When I first took office as Wayne Township Trustee I made a personal commitment to learn all I could about my new job. I read all the Indiana statutes regarding township government. I met with other trustees across the state. I conferred with staff members who had years of experience working here. And most importantly, I began talking every day with the clients who were coming to our office for assistance. Having grown up in a low-income family with eleven children, I thought I knew all there was to know about being poor. But I have been humbled to learn so much more over the last nine years I have served as trustee.
One of the things I’ve learned about is how hard it is on people’s sense of self-worth to be poor in our society. Having to ask for help is never an easy thing, but when you are poor, asking for help is something you must do over and over again just to survive. While there are many people who feel compassion and generosity toward those in need, there are also many people who feel anger and resentment when poor people get help, especially when that help comes from the government. Just last month the mayor of Lewiston, Maine made headlines when he called for his state to publish the name and address of anyone receiving welfare benefits, a move that would publicly shame people for receiving government assistance.
In my on-going studies I recently read an article by Mimi Abramovitz entitled “Everyone is on Welfare.” This article pointed out that benefits paid to the poor are actually not the bulk of the welfare spending by the government. In 2000, over 77 percent of federal welfare spending went to programs like Social Security, Medicare, and veterans’ pensions, none of which are based on need. Beyond these programs there is what she called “fiscal welfare,” that is tax benefits provided to individuals and families who file tax returns. These benefits cost the government $587 billion in 2000. In comparison, $406 billion of spending went toward social security payments, and the least amount, $235 billion, went to welfare programs for the poor.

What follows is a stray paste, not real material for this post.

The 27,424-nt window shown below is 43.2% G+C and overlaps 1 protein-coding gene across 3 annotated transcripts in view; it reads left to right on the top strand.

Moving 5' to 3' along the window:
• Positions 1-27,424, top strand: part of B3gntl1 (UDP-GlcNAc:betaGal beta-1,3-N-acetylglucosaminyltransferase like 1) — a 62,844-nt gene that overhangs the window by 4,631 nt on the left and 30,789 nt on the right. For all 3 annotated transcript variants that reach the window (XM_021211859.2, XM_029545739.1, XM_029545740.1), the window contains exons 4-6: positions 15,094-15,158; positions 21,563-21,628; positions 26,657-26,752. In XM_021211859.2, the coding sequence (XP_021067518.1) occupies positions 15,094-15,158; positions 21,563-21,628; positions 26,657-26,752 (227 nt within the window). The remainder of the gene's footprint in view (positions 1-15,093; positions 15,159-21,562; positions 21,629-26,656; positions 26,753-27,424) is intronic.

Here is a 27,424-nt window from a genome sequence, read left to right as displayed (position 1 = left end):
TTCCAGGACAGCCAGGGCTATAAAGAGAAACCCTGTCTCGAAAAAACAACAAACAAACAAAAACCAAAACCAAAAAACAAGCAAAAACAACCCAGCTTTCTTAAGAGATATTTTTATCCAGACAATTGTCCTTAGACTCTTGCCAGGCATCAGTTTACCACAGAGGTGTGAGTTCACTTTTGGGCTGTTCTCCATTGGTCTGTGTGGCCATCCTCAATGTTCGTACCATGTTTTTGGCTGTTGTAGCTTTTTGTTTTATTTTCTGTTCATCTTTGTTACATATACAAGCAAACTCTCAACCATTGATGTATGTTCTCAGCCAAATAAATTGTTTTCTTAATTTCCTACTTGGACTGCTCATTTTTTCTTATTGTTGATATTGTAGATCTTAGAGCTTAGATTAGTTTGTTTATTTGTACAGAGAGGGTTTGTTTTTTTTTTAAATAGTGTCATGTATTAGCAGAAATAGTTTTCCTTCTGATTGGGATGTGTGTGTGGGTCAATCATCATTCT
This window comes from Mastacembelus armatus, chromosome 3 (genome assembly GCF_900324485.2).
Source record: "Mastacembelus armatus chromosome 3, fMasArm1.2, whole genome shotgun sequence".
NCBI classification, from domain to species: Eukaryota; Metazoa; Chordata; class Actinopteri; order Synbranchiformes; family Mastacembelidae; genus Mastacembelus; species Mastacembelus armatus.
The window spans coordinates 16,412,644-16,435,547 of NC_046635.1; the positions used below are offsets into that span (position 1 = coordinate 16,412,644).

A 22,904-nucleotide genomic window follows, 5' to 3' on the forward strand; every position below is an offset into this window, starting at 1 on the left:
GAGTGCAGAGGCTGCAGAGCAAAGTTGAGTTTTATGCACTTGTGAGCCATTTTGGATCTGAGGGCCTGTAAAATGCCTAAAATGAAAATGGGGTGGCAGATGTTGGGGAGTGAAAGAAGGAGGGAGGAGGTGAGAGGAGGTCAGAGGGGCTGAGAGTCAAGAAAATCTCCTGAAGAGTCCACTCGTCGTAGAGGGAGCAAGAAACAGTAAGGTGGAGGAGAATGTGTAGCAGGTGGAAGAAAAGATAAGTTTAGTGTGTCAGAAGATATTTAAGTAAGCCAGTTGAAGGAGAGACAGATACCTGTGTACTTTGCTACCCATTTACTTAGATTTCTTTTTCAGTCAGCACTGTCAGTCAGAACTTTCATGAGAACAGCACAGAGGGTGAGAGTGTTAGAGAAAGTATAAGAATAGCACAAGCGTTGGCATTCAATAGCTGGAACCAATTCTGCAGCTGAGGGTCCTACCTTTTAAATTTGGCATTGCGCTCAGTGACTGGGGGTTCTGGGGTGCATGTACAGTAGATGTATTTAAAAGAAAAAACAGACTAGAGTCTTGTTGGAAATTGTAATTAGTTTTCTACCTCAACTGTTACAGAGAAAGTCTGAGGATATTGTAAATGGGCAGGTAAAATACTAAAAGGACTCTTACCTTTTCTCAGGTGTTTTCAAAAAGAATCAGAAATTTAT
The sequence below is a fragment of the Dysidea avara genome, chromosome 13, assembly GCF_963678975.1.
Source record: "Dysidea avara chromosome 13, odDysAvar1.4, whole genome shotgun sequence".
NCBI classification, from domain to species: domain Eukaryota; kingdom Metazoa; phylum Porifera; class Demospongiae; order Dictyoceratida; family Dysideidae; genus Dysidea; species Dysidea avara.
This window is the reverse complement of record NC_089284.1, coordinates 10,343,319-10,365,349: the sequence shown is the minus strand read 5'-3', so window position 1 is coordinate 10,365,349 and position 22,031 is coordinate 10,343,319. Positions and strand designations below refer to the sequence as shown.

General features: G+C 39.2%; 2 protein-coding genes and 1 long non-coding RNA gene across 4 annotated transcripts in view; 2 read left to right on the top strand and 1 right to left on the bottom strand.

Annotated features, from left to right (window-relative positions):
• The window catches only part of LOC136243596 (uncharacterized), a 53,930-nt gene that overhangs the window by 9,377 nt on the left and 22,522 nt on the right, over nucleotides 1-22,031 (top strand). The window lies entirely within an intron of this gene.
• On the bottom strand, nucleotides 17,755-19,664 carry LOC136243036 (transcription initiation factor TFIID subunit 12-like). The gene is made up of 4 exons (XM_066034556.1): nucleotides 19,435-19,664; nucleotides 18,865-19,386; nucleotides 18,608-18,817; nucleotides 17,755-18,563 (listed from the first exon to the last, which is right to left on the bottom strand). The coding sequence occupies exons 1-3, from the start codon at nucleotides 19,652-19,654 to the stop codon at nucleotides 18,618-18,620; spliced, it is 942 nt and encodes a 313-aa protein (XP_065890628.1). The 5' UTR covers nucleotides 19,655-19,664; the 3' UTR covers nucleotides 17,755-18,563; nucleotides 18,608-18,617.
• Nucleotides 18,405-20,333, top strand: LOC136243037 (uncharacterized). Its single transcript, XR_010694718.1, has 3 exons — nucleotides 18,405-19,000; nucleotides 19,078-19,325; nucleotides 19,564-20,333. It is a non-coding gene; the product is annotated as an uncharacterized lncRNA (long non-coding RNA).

This system of spending tax dollars mostly benefits wealthy and upper-middle-class households, in particular investors and owners of large homes. The mortgage interest deduction, for example, was worth about $5,000 a year to households with gross incomes over $200,000, but only $903 to households making under $75,000. In 2000, over half of the tax expenditure on this deduction went to households making more than $100,000.
The article also pointed out that huge amounts of government spending—from tax breaks for capital expenditures to subsidies for foreign purchasers of weapon systems from American companies—are an expensive form of corporate welfare benefiting wealthy investors and high-salaried executives.
And how about the pharmaceutical and housing industries who accept ‘welfare dollars’ from the poor in exchange for their products or services? While mostly what I see locally are diligent, hard-working entrepreneurs charging fair prices to our clients, I think we all need to remember that the money going to these businesses comes from all of our tax dollars.
Now as the township trustee, Indiana law tells me that I have a two-fold duty. One, I must provide assistance to Wayne Township citizens who find themselves unable to provide the basic necessities of life for themselves; and two, I must protect the tax dollars that support this effort by making sure that those who get our help actually need it and qualify for it. As I wrote in my last column, less than three cents of every local property tax dollar collected goes to support the township trustee offices that provide assistance to the needy.
As I study and ponder these issues and my two-fold duty, I am led to ask myself: Is it really fair that we punish the poor with shame when the help they are receiving is such a small portion of our tax dollars?
- TOWNSHIP TRUSTEE STEVENSON ANNOUNCES RETIREMENT– Voice Of The Township - December 20, 2019
- LIVING BELOW THE POVERTY LINE – Voice Of The Township - December 6, 2019
- THE HOLIDAY SEASON IS UPON US – Voice Of The Township - November 22, 2019